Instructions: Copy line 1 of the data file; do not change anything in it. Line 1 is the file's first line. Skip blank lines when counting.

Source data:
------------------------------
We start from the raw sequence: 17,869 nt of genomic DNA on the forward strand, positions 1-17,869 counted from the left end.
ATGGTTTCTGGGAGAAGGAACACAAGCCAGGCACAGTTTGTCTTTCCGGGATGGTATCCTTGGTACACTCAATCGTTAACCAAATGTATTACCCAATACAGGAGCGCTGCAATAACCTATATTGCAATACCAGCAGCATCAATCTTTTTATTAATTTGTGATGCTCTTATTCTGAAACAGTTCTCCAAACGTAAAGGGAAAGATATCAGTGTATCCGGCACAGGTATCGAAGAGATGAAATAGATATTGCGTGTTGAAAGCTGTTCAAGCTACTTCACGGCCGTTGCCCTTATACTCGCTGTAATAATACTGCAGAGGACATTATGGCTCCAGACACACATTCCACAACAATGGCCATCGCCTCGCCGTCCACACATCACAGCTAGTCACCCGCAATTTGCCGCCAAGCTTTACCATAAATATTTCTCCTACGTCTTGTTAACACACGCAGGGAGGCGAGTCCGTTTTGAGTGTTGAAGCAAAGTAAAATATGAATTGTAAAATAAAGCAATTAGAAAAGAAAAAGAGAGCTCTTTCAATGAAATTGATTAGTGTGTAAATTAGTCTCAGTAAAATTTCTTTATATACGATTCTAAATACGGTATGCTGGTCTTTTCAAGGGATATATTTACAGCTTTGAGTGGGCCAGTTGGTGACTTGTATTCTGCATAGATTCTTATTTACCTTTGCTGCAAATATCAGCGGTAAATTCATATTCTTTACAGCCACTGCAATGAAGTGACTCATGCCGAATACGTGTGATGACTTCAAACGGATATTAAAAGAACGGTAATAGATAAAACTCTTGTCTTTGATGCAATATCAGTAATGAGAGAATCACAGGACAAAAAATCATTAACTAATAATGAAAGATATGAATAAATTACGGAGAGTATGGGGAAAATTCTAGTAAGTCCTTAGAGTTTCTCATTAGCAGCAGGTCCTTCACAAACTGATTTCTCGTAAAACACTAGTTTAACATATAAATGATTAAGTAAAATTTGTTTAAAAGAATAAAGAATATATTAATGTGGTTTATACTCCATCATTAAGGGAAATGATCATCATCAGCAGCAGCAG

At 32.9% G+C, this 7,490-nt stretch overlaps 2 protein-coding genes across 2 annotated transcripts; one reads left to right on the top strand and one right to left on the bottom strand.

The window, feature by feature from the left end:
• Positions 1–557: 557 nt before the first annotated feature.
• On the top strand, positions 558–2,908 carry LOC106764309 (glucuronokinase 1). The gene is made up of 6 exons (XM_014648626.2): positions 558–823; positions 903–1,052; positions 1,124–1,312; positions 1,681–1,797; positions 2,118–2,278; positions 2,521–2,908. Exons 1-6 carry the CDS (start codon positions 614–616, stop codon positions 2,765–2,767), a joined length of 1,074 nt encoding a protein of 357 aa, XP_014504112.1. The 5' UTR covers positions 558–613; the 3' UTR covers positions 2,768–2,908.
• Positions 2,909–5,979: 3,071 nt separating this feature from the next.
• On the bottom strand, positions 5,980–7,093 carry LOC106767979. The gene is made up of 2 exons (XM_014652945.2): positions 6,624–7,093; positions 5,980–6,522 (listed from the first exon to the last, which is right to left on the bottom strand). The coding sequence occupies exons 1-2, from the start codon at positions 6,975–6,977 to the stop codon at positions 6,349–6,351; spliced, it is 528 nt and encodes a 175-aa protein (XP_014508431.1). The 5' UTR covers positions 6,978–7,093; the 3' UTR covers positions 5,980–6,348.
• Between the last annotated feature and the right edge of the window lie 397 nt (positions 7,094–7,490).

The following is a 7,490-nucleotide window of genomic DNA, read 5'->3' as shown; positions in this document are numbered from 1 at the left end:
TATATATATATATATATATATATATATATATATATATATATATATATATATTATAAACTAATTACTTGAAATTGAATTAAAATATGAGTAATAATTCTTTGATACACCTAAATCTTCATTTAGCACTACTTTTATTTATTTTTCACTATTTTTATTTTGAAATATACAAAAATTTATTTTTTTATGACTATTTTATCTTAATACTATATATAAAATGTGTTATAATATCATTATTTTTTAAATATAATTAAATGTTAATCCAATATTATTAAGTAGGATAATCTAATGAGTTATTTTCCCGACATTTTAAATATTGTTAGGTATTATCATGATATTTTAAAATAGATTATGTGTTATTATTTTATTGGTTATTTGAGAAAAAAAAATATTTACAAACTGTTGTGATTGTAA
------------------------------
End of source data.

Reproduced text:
We start from the raw sequence: 17,869 nt of genomic DNA on the forward strand, positions 1-17,869 counted from the left end.